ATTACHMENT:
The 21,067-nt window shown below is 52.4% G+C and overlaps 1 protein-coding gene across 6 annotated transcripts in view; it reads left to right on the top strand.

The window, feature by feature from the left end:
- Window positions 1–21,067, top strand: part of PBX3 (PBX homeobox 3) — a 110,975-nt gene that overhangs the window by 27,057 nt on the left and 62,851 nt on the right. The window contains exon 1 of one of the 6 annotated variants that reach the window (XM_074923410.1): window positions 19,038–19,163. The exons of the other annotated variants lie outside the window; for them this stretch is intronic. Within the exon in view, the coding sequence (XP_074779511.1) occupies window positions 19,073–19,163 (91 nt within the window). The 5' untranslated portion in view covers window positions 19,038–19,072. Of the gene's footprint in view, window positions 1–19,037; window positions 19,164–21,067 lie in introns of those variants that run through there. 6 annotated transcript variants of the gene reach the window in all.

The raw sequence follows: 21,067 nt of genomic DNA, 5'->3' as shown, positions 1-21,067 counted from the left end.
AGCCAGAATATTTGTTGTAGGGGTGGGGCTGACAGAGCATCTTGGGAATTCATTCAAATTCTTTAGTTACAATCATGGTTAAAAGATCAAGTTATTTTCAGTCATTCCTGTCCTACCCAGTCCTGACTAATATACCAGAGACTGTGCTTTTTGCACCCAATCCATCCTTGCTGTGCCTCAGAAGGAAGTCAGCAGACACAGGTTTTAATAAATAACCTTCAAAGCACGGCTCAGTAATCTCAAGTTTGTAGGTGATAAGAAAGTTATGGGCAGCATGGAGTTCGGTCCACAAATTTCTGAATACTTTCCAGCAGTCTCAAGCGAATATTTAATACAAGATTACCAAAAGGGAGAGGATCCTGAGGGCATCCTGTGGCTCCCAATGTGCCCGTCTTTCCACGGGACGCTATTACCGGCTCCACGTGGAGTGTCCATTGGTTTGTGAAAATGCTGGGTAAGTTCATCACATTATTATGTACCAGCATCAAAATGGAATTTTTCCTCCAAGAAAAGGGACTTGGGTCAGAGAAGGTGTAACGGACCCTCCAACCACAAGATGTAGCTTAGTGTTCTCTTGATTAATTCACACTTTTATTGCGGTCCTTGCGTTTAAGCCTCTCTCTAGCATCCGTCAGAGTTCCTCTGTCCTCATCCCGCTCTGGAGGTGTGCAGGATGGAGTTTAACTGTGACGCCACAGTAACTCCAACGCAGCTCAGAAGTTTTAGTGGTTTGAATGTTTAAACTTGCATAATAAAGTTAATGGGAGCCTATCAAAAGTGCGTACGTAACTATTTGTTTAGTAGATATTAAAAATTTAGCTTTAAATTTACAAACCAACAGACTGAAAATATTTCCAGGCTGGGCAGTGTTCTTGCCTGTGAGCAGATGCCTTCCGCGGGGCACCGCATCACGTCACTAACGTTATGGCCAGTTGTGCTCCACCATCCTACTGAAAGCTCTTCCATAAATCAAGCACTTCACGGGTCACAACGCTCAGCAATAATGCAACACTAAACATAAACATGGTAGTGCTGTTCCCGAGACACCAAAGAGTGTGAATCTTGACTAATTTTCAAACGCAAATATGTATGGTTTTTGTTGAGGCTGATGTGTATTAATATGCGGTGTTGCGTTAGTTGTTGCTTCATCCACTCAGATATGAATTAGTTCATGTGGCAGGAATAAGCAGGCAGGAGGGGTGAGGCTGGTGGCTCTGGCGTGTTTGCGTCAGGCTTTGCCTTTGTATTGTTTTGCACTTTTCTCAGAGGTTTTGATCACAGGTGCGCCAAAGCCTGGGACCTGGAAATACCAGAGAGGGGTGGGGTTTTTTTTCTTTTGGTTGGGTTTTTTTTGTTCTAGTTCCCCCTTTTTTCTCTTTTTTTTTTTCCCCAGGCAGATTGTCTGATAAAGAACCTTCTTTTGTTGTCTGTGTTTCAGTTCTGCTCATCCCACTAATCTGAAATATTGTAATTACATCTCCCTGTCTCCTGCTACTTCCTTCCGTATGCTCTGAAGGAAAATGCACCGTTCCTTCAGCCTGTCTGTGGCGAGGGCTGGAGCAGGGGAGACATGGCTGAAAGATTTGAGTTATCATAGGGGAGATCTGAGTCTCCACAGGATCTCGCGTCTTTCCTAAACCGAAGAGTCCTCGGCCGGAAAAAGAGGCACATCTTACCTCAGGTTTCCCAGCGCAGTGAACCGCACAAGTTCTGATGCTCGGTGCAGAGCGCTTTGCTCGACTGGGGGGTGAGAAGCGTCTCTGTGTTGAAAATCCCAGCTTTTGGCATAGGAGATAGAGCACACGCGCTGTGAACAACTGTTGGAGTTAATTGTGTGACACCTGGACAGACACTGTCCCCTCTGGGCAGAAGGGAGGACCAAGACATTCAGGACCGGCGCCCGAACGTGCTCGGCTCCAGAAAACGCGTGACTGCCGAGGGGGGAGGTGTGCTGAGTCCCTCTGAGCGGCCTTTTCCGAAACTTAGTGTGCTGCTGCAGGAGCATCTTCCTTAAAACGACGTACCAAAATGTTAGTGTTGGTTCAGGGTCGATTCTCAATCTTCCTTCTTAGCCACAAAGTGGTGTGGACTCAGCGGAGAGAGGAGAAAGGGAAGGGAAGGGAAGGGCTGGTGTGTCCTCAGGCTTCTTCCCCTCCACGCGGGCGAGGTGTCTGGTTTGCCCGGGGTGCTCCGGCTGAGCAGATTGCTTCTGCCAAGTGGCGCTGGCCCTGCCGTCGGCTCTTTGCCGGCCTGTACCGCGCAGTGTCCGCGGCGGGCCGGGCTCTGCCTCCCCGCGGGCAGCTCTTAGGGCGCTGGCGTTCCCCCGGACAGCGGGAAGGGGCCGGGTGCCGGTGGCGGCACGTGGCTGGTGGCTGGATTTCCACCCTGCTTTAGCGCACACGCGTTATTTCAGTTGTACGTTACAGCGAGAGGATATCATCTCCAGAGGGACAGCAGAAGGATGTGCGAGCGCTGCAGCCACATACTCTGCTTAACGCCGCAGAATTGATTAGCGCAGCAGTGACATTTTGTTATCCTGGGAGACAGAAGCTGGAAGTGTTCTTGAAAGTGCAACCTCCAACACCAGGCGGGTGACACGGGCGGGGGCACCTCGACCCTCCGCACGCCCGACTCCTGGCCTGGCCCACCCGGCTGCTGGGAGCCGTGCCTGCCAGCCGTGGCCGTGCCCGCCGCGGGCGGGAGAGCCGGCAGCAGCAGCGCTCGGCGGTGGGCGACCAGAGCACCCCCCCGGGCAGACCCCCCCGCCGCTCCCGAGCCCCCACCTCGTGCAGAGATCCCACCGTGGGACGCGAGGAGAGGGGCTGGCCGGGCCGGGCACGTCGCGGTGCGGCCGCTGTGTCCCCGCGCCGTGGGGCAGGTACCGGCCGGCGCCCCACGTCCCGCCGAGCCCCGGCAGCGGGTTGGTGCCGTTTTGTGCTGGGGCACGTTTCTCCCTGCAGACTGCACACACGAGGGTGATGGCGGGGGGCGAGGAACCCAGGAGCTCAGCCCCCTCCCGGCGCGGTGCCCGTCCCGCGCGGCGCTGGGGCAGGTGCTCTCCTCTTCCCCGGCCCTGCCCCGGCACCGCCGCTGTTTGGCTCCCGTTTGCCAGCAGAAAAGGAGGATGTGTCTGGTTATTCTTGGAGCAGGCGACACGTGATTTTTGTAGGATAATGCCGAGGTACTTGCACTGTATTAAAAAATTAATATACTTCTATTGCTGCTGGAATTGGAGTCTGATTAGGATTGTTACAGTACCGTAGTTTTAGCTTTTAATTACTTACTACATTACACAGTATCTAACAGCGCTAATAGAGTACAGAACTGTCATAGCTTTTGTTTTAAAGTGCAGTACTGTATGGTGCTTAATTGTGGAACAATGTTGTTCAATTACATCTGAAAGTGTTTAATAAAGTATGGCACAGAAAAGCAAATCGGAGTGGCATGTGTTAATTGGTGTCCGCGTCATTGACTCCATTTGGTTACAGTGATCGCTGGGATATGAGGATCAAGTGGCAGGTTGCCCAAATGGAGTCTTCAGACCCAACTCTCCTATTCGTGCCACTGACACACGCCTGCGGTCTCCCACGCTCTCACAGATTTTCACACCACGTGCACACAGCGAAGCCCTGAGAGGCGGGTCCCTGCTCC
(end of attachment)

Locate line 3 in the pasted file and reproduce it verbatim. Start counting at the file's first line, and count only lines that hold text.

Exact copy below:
- Window positions 1–21,067, top strand: part of PBX3 (PBX homeobox 3) — a 110,975-nt gene that overhangs the window by 27,057 nt on the left and 62,851 nt on the right. The window contains exon 1 of one of the 6 annotated variants that reach the window (XM_074923410.1): window positions 19,038–19,163. The exons of the other annotated variants lie outside the window; for them this stretch is intronic. Within the exon in view, the coding sequence (XP_074779511.1) occupies window positions 19,073–19,163 (91 nt within the window). The 5' untranslated portion in view covers window positions 19,038–19,072. Of the gene's footprint in view, window positions 1–19,037; window positions 19,164–21,067 lie in introns of those variants that run through there. 6 annotated transcript variants of the gene reach the window in all.